The much-anticipated Health System and Disability Review has finally been released. It paints a pretty dire picture of a fragmented, shambolic, inequitable health system, while offering a suite of recommendations for an overhaul.
Key proposed changes include:
- Halving the number of DHBs over the next five years;
- Doing away with elected DHBs altogether and appointing members instead;
- Creating two new Crown entities – Health NZ, to oversee services and finances, and a Māori Health Authority to sit alongside a pared-back Ministry of Health to focus on Māori outcomes;
- An emphasis on a greater sharing of services with a targeted, bottom-up approach to healthcare; and,
- A shift in all areas from treatment to wellbeing (or prevention) as goal.
Health Minister David Clark calls it “a once-in-a-generation report” and says the Government supports the direction of the review and the need for reform.
Support in principle is one thing, action another, and that’s something that will remain to be seen. As commentators point out, the Government doesn’t have a great record thus far with substantial follow-through on commissioned recommendations.
The report’s chair, Heather Simpson, says its essential that the recommended reform be taken as a whole; it won’t make sense if it’s a piecemeal undertaking.
Newsroom’s Marc Daalder has done a good job in unpacking the final report in his article, Review calls for ‘transformational shift’ of the health system, while The Spinoff has a cheat sheet and has put together a round-up of experts’ takes, concluding “It’s not the revolution many were hoping for, but it’s still regarded as a step in the right direction.”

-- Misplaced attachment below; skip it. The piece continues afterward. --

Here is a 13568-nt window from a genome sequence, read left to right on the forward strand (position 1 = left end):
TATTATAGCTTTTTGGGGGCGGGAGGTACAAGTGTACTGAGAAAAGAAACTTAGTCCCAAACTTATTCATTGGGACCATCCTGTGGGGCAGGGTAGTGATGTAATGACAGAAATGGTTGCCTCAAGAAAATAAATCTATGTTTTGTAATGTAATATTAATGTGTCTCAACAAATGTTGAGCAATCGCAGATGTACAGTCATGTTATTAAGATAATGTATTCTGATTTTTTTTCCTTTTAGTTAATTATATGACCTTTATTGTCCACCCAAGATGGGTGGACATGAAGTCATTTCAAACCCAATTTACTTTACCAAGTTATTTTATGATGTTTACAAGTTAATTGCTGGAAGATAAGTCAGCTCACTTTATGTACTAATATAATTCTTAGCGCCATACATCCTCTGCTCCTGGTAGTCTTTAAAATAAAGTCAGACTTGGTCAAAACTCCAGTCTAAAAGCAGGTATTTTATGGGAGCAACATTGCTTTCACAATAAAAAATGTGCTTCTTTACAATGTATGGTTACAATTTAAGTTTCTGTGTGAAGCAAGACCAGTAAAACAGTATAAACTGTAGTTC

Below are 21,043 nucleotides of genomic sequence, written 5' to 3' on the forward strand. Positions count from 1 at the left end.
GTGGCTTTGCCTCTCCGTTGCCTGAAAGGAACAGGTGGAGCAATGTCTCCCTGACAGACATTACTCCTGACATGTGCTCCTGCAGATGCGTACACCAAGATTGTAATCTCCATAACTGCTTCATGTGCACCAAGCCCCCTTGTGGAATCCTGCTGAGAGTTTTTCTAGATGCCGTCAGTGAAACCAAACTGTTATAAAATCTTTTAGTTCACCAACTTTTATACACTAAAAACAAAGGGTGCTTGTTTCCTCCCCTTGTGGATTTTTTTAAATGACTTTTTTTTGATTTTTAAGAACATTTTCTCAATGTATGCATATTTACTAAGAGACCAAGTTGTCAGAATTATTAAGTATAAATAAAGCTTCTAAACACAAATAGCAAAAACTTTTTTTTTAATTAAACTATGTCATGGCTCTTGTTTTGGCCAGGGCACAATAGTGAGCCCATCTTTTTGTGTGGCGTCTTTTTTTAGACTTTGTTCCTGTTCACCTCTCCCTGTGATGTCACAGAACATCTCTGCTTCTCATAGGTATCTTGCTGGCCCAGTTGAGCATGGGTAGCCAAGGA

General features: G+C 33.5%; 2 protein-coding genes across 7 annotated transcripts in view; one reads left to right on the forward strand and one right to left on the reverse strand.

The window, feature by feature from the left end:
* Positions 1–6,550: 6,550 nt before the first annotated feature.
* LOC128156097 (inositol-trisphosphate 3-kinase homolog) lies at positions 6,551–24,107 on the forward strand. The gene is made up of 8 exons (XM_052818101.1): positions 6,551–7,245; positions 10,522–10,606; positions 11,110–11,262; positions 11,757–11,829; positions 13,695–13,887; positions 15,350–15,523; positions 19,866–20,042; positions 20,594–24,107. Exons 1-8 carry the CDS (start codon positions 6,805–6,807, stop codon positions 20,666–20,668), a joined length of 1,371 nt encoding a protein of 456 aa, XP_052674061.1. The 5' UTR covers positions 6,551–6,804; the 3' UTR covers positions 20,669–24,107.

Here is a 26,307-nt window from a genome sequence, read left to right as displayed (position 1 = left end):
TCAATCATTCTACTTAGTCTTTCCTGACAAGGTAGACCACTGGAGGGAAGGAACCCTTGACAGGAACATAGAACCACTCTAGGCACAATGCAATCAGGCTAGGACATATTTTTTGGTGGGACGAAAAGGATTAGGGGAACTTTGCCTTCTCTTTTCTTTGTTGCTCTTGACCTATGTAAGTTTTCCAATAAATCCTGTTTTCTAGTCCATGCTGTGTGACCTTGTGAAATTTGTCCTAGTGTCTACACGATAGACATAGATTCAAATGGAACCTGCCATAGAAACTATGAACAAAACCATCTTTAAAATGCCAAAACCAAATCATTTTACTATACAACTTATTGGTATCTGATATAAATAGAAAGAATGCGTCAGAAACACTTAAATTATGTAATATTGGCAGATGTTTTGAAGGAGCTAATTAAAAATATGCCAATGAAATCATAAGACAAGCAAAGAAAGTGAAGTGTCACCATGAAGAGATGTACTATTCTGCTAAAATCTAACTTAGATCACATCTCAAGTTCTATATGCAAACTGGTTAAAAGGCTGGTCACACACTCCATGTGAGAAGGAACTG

When it comes to public health, though, there’s serious disappointment, Daalder writes in his analysis, ‘New system passes the buck on public health’.
On the question of why there’s been no provision for a separate public health entity, in contrast to every other comparable OECD country and despite repeated calls for this by public health experts, Clark responded in his press briefing, “This report says … let’s not set up a siloed public health agency,” but (to paraphrase) integrate public health across the whole sector; public health has to be the basis of our health system.
But as Daalder reports, that explanation doesn’t hold up for health experts like Otago’s Jim Mann, who’s of the view that, “spreading responsibility for public health to every part of the system effectively fragments that duty into oblivion … ‘It’s like saying public health is everybody’s responsibility but it then turns out to be nobody’s responsibility.’ Moreover, when officials and institutions are tasked with acute care, like surgeries, and public health at the same time, the acute care will always take precedence.”
Other notable absences in the review include dentistry (but more on this to come).
For a local perspective on the health report, Hawke’s Bay Today sought comment from both current DHB chair Shayne Walker and former, long-standing chair, Kevin Atkinson, in particular on the prospect of doing away with DHB elections altogether.
While Atkinson applauds the intention of ensuring diversity on health boards, he would only support appointments by an independent body, saying disestablishing the democratic process and giving full power to the government to appoint members instead is dangerous territory. Walker, on the other hand, says “The current system doesn’t work in representing our community fully”, and believes the government is well placed to make such decisions.
As to why we need systemic reform and the situational context, Tom Belford, in a BayBuzz feature article earlier this year, Healthcare delivery on life support, outlines the particular complications and obstacles faced by Hawke’s Bay (namely: money, demographics, and insufficient collaboration/integration).
So, lots to digest, but until the Government takes steps to work through and enact these recommendations (and that’s tipped as unlikely before the September election) then it’s still all just words, though the need for change will become no less urgent.